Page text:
Erase, Deface, Transform

Hal Foster

  • Eduardo Paolozzi
    Whitechapel Gallery, until 18 May

Born to Italian shopkeepers in Edinburgh in 1924, Eduardo Paolozzi was a key member of the Independent Group (IG) of artists, architects, curators and critics formed in London in the early 1950s. He was especially active in the New Brutalist wing of the IG, which also included the artists Nigel Henderson, William Turnbull and Magda Cordell, the architects Peter and Alison Smithson, and the critic Reyner Banham. In the late 1980s the Smithsons looked back on the ‘as found’ aesthetic of New Brutalism as ‘a confronting recognition of what the postwar world actually was like’: ‘In a society that had nothing you reached for what there was, previously unthought of things … We were concerned with the seeing of materials for what they were: the woodness of wood, the sandiness of sand. With this came a distaste of the simulated.’ Implicitly here the Smithsons were positioning New Brutalism against the simulacral culture of American advertising then on the rise, yet the IG was also fascinated by this new culture and, with its echo of the objet trouvé, the ‘as found’ advanced its own version of image-making too.

‘Allegro Moderato’ (1974), a screenprint

This tension between material and image charged most New Brutalist activities; certainly it led Paolozzi and Henderson to renew the avant-garde practice of collage in the form of an aesthetic of tackboard juxtaposition. Collage is ‘my only method’, remarked Paolozzi, who extended it to the verbal mélange of his poetry and prose, and the same was true of Henderson, especially in his clotted ‘screens’ of found images. The two friends were familiar with Dadaist and Surrealist practices from London and Paris, where Paolozzi lived and Henderson visited from summer 1947 to autumn 1949. ‘That French approach, the need, the passion, to consider and handle things at the same time … is very necessary for me,’ Paolozzi claimed. ‘The concern with different materials, disparate ideas … becomes almost a description of the creative act – to juggle with these things.’ However, Dadaist and Surrealist collages were pledged to disturbance, political and psychosexual; Paolozzi’s images more ambiguous in effect. With material drawn from war-damaged books purchased cheaply in London, he sometimes overlaid pictures of classical sculptures with cutouts of contemporary machines in a way that suggested the modernity celebrated by Dada and Surrealism had already arrived – with disastrous results. To substitute a cross-section of a broken mechanism for a classical head of Zeus or Demeter, as Paolozzi did in collages dated to 1946, is to travesty the modernist worship of the machine god.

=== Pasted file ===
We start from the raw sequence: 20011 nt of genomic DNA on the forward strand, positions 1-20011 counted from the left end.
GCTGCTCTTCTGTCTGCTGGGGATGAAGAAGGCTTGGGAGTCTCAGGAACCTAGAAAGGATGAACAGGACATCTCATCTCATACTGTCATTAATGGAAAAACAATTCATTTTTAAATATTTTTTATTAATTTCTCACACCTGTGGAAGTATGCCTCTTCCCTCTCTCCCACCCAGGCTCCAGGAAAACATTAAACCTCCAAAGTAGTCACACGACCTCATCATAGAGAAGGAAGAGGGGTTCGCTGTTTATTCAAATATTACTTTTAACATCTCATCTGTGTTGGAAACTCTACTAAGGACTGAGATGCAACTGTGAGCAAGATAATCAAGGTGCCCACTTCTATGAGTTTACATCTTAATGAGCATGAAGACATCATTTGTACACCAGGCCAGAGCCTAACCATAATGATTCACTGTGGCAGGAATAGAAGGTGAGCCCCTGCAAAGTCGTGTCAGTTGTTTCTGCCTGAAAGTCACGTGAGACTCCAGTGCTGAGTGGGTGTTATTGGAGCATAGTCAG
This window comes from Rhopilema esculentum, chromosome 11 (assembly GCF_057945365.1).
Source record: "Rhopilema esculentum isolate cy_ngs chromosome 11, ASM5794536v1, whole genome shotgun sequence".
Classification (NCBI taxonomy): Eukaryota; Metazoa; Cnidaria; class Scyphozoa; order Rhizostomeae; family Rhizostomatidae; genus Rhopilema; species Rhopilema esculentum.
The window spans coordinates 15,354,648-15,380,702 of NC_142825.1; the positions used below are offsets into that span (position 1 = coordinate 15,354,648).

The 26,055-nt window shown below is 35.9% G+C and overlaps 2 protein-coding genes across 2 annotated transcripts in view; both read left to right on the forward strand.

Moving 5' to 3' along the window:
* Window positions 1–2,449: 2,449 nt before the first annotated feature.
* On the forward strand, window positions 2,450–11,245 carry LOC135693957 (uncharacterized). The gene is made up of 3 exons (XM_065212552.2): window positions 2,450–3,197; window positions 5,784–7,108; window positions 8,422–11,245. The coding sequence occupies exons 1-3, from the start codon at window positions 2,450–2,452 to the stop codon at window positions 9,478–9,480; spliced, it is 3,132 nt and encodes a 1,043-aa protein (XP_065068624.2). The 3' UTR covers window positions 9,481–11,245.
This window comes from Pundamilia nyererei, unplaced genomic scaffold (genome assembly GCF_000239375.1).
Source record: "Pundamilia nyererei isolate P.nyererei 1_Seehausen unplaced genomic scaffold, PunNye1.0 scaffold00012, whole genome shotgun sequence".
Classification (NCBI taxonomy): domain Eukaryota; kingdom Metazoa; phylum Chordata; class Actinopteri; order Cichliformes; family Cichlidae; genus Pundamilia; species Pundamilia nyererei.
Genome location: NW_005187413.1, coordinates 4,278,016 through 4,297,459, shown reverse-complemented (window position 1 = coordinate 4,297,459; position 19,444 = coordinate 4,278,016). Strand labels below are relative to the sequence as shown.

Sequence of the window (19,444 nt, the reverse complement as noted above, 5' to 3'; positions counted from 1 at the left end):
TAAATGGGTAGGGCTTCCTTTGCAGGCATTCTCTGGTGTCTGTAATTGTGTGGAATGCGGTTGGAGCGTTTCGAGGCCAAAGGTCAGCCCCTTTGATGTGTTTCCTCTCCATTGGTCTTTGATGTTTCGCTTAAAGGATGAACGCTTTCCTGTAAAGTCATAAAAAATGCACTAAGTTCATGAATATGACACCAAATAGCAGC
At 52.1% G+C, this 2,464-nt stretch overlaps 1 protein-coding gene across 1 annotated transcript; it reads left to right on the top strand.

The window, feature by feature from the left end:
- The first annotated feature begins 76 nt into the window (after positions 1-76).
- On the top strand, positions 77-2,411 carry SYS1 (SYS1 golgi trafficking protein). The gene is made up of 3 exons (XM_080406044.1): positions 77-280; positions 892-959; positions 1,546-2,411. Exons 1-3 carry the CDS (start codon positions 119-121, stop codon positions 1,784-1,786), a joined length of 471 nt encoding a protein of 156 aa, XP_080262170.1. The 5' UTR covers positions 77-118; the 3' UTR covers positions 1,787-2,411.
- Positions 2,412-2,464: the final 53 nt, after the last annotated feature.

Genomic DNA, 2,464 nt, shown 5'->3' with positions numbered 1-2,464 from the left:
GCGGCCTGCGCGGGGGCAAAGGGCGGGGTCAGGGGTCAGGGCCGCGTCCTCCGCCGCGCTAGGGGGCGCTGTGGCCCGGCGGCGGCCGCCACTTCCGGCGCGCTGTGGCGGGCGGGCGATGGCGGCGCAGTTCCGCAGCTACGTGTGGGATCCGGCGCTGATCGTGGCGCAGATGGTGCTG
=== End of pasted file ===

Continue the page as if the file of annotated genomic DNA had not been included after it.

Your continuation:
Paolozzi carried this travesty forward in his bronze sculptures of the 1950s. Cast at the Hampstead home of the director of the ICA, Dorothy Morland, his first homunculi have blobby heads and stubby arms, and, though a few gesture emphatically, it isn’t clear what they are communicating – perhaps the inability to communicate at all. ‘The consuming interest of Paolozzi is with the physiological and psychological limits of man,’ the IG convener, curator and critic Lawrence Alloway wrote of the figures. ‘These limits have been widened lately, with concentration camps, exposure at sea, the pressure of -45 gravities. It is to find an image of man tough enough and generalised enough to stand up in this environment that Paolozzi is working.’

Early on this theme of man under stress, in mutation even, is explicit, perhaps too much so. By the mid-1950s, however, Paolozzi found ways to integrate the subject of survival into the making of his work with a signature technique that also allowed him to expand the size of his figures. ‘I began with clay rolled out on a table,’ he explained.

Into the clay I pressed pieces of metal, toys etc. I also sometimes scored the clay. From there I proceeded in one of two ways. Either I would pour wax directly onto the clay to get a sheet or I would pour plaster onto the clay. With the plaster I then had a positive and a negative form on which to pour the wax. The wax sheets were pressed around forms, cut up and added to forms or turned into shapes on their own.

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